MODELLING IRRADIATION MICROSTRUCTURE OF ZIRCONIUM ALLOYS: APPLICATIONS TO LOCA AND BACK-END OF THE FUEL CYCLE
UMET-EDF labs les Renardières-Manchester University
Personnes à contacter par le candidat
EDF Labs les Renardières : Christophe DOMAIN (firstname.lastname@example.org), Antoine AMBARD (email@example.com) -
UMET : Ludovic THUINET (firstname.lastname@example.org) -
Manchester University : Christopher RACE (email@example.com)
DATE DE DÉBUT SOUHAITÉ
DATE LIMITE DE CANDIDATURE
The overall objective of the project is to quantify the defects created by irradiation in Zr cladding, to determine their nature, how they evolve with time and how they can be annealed out by increasing temperature. The result is used to evaluate the macroscopic consequences on the cladding: growth and variations in ductility.
Zirconium alloys are used to clad the nuclear fuel where the fission reaction occurs. They are corroding, creeping and subjected to intense neutron irradiation. This high flux creates numerous point defect in the metal (vacancies, interstitials, clusters) which evolves with time and temperature. In zirconium alloys they cluster in dislocation loops which in turn impact greatly the mechanical properties as well as the dimensions of the cladding.
EDF has long been working to enhance its knowledge of irradiation defects in Zr claddings since it is of prime importance to assess the state of the cladding in the various conditions encountered by a fuel rod during the lifetime cycle (normal operation but also transportation or storage) or which must be taken into account in the safety case (design basis accident such as Loss Of Coolant Accident).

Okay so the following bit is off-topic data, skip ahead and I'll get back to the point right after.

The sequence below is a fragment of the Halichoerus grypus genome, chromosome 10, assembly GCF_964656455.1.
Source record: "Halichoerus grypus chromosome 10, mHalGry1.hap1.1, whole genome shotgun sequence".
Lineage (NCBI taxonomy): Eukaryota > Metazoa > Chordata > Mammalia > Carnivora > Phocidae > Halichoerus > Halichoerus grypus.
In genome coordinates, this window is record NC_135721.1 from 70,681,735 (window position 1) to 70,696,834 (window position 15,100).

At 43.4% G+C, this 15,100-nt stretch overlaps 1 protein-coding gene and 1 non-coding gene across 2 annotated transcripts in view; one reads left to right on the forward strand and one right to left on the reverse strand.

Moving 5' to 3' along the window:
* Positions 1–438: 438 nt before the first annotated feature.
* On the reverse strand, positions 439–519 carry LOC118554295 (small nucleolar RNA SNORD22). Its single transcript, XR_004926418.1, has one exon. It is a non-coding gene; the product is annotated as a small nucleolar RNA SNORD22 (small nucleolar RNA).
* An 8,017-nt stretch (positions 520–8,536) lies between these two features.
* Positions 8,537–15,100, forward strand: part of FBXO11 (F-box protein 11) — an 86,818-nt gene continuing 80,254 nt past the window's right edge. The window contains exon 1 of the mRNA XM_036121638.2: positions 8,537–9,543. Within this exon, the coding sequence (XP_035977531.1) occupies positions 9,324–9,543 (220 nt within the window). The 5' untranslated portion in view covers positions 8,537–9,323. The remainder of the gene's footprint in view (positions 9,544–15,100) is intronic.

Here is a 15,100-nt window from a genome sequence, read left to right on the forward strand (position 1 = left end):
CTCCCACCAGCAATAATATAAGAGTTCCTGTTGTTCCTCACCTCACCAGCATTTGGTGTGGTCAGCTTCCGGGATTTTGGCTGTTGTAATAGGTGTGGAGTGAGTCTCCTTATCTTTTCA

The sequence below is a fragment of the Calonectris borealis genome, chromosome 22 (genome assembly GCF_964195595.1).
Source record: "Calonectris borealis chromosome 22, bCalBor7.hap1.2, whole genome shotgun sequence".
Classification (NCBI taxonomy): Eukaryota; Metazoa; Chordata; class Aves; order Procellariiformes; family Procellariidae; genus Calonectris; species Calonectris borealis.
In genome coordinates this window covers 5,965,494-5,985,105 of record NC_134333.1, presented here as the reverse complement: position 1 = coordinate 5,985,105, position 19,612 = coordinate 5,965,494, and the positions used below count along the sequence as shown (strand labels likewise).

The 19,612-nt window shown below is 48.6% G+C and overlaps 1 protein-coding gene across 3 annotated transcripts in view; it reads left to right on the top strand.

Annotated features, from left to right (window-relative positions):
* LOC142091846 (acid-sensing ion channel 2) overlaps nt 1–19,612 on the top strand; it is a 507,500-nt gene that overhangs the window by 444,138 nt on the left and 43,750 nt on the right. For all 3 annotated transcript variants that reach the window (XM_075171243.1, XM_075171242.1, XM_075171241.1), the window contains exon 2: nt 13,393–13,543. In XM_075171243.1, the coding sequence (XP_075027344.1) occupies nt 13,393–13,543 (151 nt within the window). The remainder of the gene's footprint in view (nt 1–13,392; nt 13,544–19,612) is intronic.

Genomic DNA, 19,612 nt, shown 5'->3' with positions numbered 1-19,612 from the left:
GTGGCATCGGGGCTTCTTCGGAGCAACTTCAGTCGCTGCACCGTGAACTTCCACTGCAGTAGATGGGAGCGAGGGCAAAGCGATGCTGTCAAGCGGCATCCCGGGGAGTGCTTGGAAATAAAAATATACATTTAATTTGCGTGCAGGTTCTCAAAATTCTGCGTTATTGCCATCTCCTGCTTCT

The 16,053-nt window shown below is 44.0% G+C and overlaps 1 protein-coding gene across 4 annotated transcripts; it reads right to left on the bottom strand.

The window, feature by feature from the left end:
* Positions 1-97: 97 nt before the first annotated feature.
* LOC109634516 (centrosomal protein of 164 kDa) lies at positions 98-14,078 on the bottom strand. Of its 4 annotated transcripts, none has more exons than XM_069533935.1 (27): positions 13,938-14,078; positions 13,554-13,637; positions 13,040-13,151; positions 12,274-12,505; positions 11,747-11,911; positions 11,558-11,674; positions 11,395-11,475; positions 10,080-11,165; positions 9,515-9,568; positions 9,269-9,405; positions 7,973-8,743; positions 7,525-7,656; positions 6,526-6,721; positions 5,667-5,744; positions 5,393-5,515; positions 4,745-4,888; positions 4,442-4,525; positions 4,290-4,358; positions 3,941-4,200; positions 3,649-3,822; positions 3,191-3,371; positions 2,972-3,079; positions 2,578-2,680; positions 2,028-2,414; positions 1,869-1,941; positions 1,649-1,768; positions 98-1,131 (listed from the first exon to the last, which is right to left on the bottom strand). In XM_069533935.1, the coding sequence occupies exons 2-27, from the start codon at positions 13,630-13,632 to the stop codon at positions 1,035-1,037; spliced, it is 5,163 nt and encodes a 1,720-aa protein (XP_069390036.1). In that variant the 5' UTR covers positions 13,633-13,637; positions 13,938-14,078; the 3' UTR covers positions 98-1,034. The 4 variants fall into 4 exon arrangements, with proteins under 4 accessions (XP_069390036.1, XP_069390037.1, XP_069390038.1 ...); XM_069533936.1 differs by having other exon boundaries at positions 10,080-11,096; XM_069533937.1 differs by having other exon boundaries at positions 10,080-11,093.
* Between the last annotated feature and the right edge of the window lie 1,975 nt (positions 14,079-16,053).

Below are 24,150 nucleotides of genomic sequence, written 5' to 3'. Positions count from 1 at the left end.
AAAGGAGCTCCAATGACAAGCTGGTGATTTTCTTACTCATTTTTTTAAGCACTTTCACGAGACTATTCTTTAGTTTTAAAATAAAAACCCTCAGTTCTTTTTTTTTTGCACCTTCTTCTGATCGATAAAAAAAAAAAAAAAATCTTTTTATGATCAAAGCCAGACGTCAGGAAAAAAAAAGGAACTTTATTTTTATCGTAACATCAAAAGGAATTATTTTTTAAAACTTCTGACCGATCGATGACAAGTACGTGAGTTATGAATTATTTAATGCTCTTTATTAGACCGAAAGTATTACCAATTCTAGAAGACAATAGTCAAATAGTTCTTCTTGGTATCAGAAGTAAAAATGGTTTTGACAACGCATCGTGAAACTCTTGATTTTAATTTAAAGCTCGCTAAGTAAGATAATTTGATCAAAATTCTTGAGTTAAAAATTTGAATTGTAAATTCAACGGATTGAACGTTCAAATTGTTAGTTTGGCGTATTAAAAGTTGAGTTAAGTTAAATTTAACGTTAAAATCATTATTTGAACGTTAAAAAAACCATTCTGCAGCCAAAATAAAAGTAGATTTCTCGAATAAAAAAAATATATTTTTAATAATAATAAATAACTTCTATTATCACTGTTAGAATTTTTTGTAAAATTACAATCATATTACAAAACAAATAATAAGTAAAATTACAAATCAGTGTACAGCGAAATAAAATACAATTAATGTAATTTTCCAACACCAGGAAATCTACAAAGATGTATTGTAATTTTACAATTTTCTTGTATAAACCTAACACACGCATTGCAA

The PhD project proposed is based on modelling. The student will have to cope with density functional calculation, Monte Carlo modelling which will be used to simulate the microstructure evolution (e.g. how a defect distribution evolves with time). The work does not start from scratch as it will build upon 20 years of experience in such a modelling.
This work will be part of MIDAS, a UK project funded by EPSRC and led by Manchester University. As such, the student will spend part of his PhD time at Manchester where he will help to model the impact of these irradiation defects on diffraction pattern and TEM images. His/her knowledge in the details of atomic positions around the defects gained during the first part of the work will be required. This work is also in close collaboration with UMET laboratory of Université of Lille, within the EM2VM joint laboratory between EDF R&D, Lille and Rouen universities.
Most of his/her time will be spent at EDF Labs Les Renardières. He/she will graduate from Université de Lille. The PhD is funded by EDF and a CIFRE grant from the ANRT.
The student should have no fear of coding nor using computers. Fluency in English is required. Training in material science is appreciated. Good communication skills, initiative, working proficiency and enthusiasm are warmly welcomed.
For more details read http://www.theses.fr/2018LIL1R008 (in french)